Central Sahel: 10 million children’s lives at risk as conflict escalates
The “brutal” armed conflict has left 10 million children in Burkina Faso, Mali and Niger in need of humanitarian assistance – more than double the number by 2020, UNICEF warning in a new report.
And hostility spills over into neighboring countries, putting an additional four million children at risk.
“The conflict may not have clear boundaries, there may be no noticeable wars, but gradually and surely things get worse for childrenand millions of them are now caught up in the heart of this crisis,” said John James, a spokesman for UNICEF.
Children living on the front lines of hostilities between armed groups and national security forces are also increasingly in the crossfire.
For example, in Burkina Faso, the number Children killed in the first 9 months of 2022 tripled compared with the same period in 2021. Children are also being recruited by armed groups and forced to fight or support militants in a support role, UNICEF said.
In addition, armed groups in Burkina Faso, Mali and Niger have targeted schools directly, in a “Accelerate attack on education“. According to a UNICEF report, more than a fifth of schools in Burkina Faso have been closed due to attacks.
“More than 8,300 schools in those three countries – Mali, Burkina Faso and Niger – are currently closed due to violence and insecurity” said Mr James. It’s teachers running away from school, children too scared to go to school, families displaced – those are buildings that have been attacked and swept up in violence,” said UNICEF’s James. with journalists in Geneva.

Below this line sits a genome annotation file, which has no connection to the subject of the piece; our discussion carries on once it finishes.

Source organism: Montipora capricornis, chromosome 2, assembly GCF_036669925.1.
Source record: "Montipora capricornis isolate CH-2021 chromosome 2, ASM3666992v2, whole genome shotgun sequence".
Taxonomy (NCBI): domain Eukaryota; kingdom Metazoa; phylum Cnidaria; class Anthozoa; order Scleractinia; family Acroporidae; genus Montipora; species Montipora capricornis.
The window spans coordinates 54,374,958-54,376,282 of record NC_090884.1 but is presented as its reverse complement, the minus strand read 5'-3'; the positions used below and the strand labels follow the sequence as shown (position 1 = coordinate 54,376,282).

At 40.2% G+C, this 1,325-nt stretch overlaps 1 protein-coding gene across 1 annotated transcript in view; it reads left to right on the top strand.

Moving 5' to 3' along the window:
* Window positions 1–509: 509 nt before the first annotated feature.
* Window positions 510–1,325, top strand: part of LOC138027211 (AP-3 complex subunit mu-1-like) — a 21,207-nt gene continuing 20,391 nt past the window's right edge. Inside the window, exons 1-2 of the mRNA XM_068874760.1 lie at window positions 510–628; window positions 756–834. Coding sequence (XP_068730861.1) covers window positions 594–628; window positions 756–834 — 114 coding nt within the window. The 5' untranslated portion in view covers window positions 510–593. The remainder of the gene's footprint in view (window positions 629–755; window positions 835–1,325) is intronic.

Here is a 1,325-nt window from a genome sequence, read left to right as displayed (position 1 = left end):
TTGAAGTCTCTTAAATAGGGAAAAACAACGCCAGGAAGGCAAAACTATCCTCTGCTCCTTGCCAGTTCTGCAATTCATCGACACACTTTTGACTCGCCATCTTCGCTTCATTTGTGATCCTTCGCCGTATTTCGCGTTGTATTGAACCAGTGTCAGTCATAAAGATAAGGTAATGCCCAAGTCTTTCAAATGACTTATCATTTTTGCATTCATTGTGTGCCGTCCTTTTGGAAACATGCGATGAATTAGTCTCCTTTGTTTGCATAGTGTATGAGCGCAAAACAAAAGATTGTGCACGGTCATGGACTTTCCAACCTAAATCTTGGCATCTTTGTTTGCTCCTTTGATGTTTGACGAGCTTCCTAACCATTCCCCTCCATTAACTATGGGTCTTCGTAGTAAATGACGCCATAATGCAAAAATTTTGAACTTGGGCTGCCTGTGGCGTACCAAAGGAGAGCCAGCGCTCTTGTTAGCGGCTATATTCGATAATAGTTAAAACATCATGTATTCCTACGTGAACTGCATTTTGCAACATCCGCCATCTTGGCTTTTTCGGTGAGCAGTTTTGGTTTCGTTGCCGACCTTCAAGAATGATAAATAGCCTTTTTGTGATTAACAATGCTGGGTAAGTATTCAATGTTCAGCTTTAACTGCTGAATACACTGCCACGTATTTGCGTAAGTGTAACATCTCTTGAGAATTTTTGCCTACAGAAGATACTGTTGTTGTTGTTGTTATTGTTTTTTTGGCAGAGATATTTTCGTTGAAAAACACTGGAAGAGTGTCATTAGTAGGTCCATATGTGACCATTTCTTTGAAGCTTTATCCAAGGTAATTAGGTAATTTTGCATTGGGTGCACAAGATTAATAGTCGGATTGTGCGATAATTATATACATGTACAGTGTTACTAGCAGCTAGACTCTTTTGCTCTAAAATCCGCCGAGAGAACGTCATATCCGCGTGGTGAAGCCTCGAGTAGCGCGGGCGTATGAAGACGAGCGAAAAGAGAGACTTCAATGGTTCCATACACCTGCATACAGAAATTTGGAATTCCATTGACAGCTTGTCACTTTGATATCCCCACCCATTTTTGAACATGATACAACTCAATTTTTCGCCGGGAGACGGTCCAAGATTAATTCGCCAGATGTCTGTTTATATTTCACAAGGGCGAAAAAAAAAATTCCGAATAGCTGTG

Hostility has spread from the central Sahel to the northern border areas of Benin, Côte d’Ivoire, Ghana and Togo, where, UNICEF notes, “children have very limited access to services and essential protection”.
At least 172 incidents of violenceincluding attacks by armed groups, were reported in the northern border areas of the four countries in 2022.
Climate crisis and food insecurity
UNICEF explains that the central Sahel is suffering from severe food and water shortages, and that armed groups make it harder for ordinary people to survive by blockading towns and villages and contaminating water spots.
Fifty-eight water spots were hit in Burkina Faso alone in 2022, a nearly threefold increase from the previous year.
Overall, more than 20,000 people in the border area between Burkina Faso, Mali and Niger have to face ‘catastrophic level’ food insecurity to June 2023, according to humanitarian assessment.
Climate change shock
Climate shocks are a major factor affecting crops, with temperature in the Sahel increased “1.5 times faster than the global average””, and “erratic” rainfall leads to flooding, UNICEF said.
The impact of extreme weather events is an important driver of displacement, with more than 2.7 million people displaced across three countries.
The crisis in the Sahel is increasingly reflected globally: by 2022, more than 8,000 children worldwide have been killed and maimed by armed forces and groups, more than 7,000 children recruited and more than 4,000 kidnapped, Secretary-General’s Special Representative for Children and Armed ConflictVirginia Gamba, told the Human Rights Council on Thursday.
Chronic lack of capital
The UN Children’s Fund emphasizes that the crisis in the heart of the Sahel remains “frequent and severe lack of capital”, with only a third of the needed funding received by UNICEF by 2022.
This year, the UN agency has called for $473.8 million to support its humanitarian response in the central Sahel and neighboring coastal states.
UNICEF also called for “flexible long-term investment” in essential social services, stressing the need to work with communities and youth in the region to secure a better future. for them.